We had completed our visits to both Zion and Bryce Canyons, and drove down the length of the Grand Staircase to the North Rim of the Grand Canyon. On the way, we stopped at a scenic pullover that provided a vista of almost the entire Staircase, looking back north toward the high elevation end.
The pics above are hard to make out without looking at the exhibits. Cedar Breaks is the elevation on the left, while Bryce is on the extreme right. You can also make out how the elevations are higher from the horizon to our vantage point.
We then drove across a flatter plateau that, once again, showed off the Southwest’s Autumn. It doesn’t last long, sometimes as little as two days. In fact, the colors were past prime on the drive out one day later.
But the more remarkable thing, to me, was the image of these grasslands portraying themselves as rivers, with the forests and elevations on either side resembling riverbanks. To me, this fit in very well with the concept of the Grand Staircase…The river headwaters from the base elevations of Bryce and Zion, flowing south until they plummet over the edge of the Grand Canyon. In all the above pics, you are looking north and can make out the slight elevation gains. I loved these images…Rivers of grasslands.
Onto the Canyon… Approaching the North Rim, the elevations ranged from 8200 to 8800 feet above sea level. High but still lower than the parks higher on the Staircase. This elevation drop continues to the South Rim, which lies at roughly 6000 feet. This elevation differential shortens the season for visiting on the North Rim, which stays open until the snows arrive in November… Often the North Rim won’t open until May. The South Rim has most of the tourist build-up and stays open all year. Because of its higher elevations, there is also much more erosion on the North Rim…more frost cracking and precipitation. So the North Rim has more side canyons and irregular drop offs, while the South Rim is more shear.
A few more geological points…Most everyone knows that the depth of the Canyon was caused by the flow of the Colorado River cutting into the various layers of rock over millions of years. But if that was the only factor, the Canyon would be deep, but very narrow. The width of the Canyon is not a Colorado River phenomenon…. Rather it was caused by the erosion at the rim by wind, and ice cracking. Stone let go and fell into the canyon floor. Again, this millions-year process caused the excessive width that we all gawk at today. Today a hawk can fly from the South to North rim in a minute or so. But if I wanted to drive from the North to South Rim, it would be 200 miles of road and about four hours in time.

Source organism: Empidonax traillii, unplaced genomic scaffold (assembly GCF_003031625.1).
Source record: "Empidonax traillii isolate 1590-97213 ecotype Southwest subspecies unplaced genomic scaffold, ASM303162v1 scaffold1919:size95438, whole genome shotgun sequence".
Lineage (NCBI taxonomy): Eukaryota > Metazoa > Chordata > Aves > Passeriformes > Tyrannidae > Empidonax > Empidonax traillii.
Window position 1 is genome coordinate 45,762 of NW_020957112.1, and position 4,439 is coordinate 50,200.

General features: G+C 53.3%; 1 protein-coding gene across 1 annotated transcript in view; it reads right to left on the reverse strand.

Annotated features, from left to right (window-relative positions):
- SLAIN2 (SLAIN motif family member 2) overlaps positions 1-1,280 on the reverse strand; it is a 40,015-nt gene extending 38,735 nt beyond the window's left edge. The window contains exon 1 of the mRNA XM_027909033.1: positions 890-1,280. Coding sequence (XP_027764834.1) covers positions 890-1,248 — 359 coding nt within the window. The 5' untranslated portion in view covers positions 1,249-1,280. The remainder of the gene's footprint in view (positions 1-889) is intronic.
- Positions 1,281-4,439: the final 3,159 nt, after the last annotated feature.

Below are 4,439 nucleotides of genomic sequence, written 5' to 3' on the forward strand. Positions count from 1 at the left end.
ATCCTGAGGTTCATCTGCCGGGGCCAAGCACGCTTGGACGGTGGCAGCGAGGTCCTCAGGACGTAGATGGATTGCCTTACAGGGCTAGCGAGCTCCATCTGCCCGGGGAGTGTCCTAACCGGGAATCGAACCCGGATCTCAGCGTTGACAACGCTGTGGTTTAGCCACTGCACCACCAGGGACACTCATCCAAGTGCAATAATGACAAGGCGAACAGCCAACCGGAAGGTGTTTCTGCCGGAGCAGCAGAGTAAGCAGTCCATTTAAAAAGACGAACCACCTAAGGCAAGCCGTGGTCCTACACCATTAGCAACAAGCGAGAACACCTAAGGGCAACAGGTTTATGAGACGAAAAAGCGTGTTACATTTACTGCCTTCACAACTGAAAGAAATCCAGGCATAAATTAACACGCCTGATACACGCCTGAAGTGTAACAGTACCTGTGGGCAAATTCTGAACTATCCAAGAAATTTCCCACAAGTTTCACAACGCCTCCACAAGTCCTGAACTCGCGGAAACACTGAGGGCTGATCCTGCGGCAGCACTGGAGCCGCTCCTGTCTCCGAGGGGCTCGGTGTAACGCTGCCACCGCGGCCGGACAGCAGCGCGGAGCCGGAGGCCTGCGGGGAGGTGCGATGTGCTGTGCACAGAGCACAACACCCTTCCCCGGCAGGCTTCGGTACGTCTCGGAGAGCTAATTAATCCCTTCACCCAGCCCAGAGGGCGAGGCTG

Mrs Bear has long wished to visit the North Rim. We have been to the South Rim a couple times, but the crowds there can make Zion seem intimate. So when she heard there was a Park Lodge right on the North Rim, we reserved a cabin for a couple nights…These reservations have to be made exactly when the window opens… Wait a couple weeks and you probably won’t get what you want. While we canceled the reservations at the Zion and Bryce Lodges, we shortened our Canyon reservation from two to one night. Mrs Bear had to manage steps into the cabin and tight fits into the bathroom, but the views of the canyon a couple hundred yards away were worth it.
We drove along the rim roads and turned up to view the canyon from the highest elevation on the North Rim: 8,800 feet. The scenic lookouts were very friendly as many had paved pathways that gave Mrs Bear the opportunity to get out of the car and roll along the rim. There were also regular spots where paths and safety fences were built on points where you could look out for three directions.. The middle pic above shows Angel’s Window… We walked the path over the angelic opening to the viewpoint at the rim edge.
A few extra perks… The Lodge lobby and restaurant were right on the rim. You could go out to their back ledge, sit in one of their comfortable lounge chairs, put your feet up on the ledge, and watch the sun set over the canyon. Then go back inside for dinner, followed by another trip outside to watch the star show. We had a moonrise, so there were only a thousand or so stars. Such poor timing!!
Too soon, we had to say goodbye and drive through the grassland rivers again on the way out of the park. After visiting here, I doubt we will ever want to visit with the throngs on the South Rim ever again.